The native stepped forward. "I am Medicine Man," he said, his face expressionless as ever. "In life, I was shaman to my tribe, called upon to heal, to read signs and omens, and to guide youth to adulthood. I alone contacted the spirit world for the benefit of my people. I also judged guilt or innocence to those who offended the customs of our tribe. Now, I have become the guardian spirit, the avatar of the Cave of Sorrow. For many, many moons I have watched over it, to guide those who have offended to atonement."
Again, he pointed to the cave with his staff. "The Cave of Sorrow is for those who have offended to retreat and think upon their actions. Some go in of their own free will, others are commanded to do so. They go in, fast, and think of how they had offended, and how to make amends."
"How long do they stay in there?" Criss asked.
"As long as it is necessary to atone for their wrongdoing," Medicine Man replied. "Sometimes it is a day, sometimes several days, sometimes a full circle of the moon. But all who go in leave an offering to the Sun God when they are ready to return to the tribe and make amends.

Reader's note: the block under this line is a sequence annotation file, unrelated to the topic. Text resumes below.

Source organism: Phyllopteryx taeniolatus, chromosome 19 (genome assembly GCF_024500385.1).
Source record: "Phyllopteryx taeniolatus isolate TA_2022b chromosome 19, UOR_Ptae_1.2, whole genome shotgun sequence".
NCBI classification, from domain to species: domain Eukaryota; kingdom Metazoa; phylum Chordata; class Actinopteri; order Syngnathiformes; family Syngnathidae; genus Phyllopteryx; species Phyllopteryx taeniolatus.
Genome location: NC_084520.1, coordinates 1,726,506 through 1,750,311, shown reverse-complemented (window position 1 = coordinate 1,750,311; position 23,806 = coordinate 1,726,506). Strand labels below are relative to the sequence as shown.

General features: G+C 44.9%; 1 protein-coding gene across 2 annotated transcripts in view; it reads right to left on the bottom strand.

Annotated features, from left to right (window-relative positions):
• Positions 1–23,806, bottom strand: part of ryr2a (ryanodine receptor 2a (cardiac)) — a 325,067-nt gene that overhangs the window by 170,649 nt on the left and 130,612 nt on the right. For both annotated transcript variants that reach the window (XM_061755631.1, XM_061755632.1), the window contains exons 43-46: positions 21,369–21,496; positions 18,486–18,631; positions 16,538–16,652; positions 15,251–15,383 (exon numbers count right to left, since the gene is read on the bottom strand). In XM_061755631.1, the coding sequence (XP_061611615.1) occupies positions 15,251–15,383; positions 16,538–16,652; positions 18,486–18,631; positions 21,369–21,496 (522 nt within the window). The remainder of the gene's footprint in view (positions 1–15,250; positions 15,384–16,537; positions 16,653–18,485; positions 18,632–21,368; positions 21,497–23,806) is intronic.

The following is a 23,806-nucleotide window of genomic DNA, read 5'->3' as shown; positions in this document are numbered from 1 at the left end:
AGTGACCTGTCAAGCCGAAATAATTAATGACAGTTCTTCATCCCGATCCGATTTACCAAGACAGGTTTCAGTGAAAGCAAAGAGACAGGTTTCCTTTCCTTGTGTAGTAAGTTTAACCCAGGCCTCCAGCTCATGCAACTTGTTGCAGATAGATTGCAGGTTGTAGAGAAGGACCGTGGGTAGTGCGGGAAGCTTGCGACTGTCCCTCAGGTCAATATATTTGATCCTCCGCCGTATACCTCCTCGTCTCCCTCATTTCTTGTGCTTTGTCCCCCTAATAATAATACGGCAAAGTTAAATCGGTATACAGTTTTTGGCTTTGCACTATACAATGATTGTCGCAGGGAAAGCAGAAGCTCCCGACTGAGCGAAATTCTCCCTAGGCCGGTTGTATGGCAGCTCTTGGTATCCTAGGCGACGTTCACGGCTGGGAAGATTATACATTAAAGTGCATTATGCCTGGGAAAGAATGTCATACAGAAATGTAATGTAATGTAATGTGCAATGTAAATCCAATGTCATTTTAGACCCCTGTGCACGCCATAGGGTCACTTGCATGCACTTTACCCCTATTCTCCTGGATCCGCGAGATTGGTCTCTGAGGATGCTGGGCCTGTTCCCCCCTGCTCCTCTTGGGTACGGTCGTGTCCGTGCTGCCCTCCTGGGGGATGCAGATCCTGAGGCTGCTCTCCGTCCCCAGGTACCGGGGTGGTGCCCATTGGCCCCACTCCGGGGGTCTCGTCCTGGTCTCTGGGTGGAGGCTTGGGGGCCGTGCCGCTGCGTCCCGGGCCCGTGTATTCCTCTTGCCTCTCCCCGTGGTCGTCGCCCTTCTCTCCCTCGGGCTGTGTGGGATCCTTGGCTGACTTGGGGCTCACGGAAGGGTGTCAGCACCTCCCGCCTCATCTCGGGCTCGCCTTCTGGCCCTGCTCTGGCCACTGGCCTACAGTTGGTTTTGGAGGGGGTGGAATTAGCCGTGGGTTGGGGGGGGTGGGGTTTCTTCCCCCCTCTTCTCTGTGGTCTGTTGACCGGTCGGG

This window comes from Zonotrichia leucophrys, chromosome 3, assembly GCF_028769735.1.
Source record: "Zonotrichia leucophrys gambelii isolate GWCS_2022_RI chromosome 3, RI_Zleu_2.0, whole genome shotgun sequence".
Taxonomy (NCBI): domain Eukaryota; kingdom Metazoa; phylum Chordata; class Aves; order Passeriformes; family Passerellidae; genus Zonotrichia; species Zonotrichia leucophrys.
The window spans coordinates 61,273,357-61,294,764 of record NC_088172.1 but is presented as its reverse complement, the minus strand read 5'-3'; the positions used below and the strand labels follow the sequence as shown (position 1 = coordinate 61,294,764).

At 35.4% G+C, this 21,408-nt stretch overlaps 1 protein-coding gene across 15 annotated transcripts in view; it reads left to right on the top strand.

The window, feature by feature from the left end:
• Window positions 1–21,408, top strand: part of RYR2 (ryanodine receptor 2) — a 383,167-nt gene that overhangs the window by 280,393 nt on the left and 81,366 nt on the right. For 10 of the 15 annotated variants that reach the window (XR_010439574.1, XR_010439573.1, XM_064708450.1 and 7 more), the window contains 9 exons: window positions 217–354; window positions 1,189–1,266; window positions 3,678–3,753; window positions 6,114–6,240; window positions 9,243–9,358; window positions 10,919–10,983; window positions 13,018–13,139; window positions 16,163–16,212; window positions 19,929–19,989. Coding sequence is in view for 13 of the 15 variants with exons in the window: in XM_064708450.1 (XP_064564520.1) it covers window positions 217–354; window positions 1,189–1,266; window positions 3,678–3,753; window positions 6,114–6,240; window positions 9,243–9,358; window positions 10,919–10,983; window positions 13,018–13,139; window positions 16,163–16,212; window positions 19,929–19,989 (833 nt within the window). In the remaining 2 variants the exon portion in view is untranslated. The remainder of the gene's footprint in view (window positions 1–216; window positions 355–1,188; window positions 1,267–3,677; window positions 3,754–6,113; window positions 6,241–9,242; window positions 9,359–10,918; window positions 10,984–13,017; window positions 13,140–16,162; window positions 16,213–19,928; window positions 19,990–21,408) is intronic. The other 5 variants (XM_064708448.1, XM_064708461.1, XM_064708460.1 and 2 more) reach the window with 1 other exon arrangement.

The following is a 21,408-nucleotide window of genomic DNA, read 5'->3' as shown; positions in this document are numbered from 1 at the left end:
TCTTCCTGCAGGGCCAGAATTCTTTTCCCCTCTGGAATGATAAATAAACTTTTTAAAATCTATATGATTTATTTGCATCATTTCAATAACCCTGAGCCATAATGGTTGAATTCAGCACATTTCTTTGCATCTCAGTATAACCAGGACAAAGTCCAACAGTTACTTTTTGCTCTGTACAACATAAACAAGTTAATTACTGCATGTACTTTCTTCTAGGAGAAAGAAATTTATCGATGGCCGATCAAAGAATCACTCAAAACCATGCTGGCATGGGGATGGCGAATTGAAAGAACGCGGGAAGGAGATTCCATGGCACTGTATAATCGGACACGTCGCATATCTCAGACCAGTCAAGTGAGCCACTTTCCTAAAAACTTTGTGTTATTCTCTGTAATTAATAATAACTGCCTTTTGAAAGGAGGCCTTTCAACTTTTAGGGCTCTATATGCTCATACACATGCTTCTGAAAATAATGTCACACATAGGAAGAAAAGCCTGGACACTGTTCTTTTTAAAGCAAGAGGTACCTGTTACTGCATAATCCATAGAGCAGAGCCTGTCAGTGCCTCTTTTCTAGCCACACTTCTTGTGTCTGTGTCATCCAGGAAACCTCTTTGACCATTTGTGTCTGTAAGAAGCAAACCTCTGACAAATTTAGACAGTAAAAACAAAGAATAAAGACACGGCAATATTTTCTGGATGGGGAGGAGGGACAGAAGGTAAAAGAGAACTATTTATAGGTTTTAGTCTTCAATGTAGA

Well, that explains the soot on the altar, Criss thought. "What do they offer to the Sun God?"
"Whatever they think is pleasing to him: corn, meat, beads, or anything of value that would serve as a sacrifice of atonement."
"Oh, I see," Criss mumbled, nodding his head.
"And now you know the purpose of the Cave of Sorrow."
"Yes, now I know, and I am sorry to have trespassed upon such a sacred site," Criss apologized. "I promise not to come here again."
"The Cave of Sorrow is for all who have offended," Medicine Man told him. "If you have offended, you must come here, fast, and think upon your wrongdoing. The Sun God shines upon good and evil alike. Do not fear it. It is there for your benefit."
"Amen to that," Criss muttered under his breath. "Uh, well, it's been nice talking to you," he said to the shaman nervously, "but I got to get going now. Thanks for the history lesson. Later."
With that, he jumped onto his bike and jammed the kick-starter harder than he needed to. The motorcycle roared into life. Before he turned around to ride back home, he lifted his eyes toward the spot where Medicine Man was standing. The trouble was, that spot was empty.